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Two More Days in Rome

Well, we had to have ONE grizzly day of weather, and of course it came on the day when we were going to be outside pretty well all of the time.

We began at Trajan's column, commissioned by Hadrian, his successor, in the 2nd century AD and commemorating his campaigns in Dacia (modern day Romania)...actually, a massively impressive object, 20 drums of carved Carrara marble, each weighing 32 tons.

Then a stroll along the Via Fort Imperiali, a Mussolini project linking his house in Piazza Venezia to the Flavian Amphitheatre (aka Colosseum). On the way we dropped into the 6th century church of Casmas and Damian and admired the extraordinary mosaics, and actually, in the lower part of the church, which is on the Forum side, a lovely collection of ancient objects and some very early frescoes...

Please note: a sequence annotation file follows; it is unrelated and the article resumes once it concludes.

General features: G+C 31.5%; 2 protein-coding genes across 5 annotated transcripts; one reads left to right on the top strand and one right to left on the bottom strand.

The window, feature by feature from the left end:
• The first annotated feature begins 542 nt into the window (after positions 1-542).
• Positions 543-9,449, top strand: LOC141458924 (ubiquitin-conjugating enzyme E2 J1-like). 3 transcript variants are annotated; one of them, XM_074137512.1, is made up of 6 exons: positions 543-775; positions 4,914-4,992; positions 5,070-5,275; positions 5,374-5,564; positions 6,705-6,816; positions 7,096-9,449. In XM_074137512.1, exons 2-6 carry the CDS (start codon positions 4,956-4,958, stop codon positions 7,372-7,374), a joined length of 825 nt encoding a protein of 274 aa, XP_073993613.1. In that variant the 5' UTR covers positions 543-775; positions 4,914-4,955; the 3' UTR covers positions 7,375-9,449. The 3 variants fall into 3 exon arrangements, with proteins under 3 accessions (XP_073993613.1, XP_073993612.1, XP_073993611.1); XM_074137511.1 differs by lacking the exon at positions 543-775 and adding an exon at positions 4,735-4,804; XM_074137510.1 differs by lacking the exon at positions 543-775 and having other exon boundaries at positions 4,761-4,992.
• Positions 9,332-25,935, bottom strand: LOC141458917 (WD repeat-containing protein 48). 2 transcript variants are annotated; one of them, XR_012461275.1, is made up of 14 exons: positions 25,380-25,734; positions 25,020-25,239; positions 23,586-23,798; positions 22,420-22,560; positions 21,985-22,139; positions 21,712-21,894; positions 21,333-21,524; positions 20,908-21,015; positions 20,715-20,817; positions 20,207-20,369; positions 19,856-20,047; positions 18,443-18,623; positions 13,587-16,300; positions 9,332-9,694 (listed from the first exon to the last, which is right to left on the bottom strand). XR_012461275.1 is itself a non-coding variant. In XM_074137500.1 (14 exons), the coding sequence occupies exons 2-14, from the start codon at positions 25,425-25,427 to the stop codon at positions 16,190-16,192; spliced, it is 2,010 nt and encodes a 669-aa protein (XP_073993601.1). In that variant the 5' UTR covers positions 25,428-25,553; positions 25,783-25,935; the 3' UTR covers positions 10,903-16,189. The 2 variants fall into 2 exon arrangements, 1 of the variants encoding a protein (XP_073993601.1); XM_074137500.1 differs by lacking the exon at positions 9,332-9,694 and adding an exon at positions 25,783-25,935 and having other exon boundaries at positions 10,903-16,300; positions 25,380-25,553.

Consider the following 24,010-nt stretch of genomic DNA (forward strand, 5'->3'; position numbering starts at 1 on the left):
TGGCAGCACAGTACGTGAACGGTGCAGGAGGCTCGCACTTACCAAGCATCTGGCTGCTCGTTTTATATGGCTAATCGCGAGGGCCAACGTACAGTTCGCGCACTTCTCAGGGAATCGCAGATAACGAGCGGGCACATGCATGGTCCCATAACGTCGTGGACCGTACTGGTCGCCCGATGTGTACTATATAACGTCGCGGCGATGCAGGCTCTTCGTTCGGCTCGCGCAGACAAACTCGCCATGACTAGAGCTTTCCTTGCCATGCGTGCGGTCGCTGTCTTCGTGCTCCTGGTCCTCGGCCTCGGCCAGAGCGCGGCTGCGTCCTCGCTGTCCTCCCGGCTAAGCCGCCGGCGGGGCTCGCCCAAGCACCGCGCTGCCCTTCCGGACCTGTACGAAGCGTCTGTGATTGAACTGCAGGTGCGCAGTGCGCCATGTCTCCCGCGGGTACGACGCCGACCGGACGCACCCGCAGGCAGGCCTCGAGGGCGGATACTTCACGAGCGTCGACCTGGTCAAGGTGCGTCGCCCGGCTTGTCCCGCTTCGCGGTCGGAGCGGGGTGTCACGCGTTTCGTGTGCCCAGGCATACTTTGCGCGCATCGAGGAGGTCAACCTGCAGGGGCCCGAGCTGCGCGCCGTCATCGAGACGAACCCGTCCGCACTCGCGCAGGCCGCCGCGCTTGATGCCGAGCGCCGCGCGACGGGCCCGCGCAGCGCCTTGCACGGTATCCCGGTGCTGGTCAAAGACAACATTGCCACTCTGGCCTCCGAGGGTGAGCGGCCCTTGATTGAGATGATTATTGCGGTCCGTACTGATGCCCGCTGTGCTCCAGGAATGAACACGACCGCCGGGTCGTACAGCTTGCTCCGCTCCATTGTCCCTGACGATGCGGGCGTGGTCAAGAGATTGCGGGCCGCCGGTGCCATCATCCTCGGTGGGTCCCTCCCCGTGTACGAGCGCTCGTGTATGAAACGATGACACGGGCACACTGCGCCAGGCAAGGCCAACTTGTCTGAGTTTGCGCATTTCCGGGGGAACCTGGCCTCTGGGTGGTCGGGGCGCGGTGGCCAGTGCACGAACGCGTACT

On, up to the Palatine with a commanding view of the Circus Maximus and then into the Amphitheatre, a stunning example of 1st century engineering.

We finished our day at the Keats/Shelley museum, with Gregory Dowling, who came especially down from Venice to read us the letters and tragic descriptions of our beloved John Keats.

The next day, the first day of Spring, and the sun came out for our visit to the Borghese gallery, which was fantastic. We finished our day at Santa Maria della Vittoria admiring Bernini's Ecstasy of Santa Teresa.

finally, for my son Jack's birthday, I took his brother, Otto out for a splendid meal at Armando al Pantheon!

Many thanks to the wonderful Harriet Arnautovic for these excellent photos!


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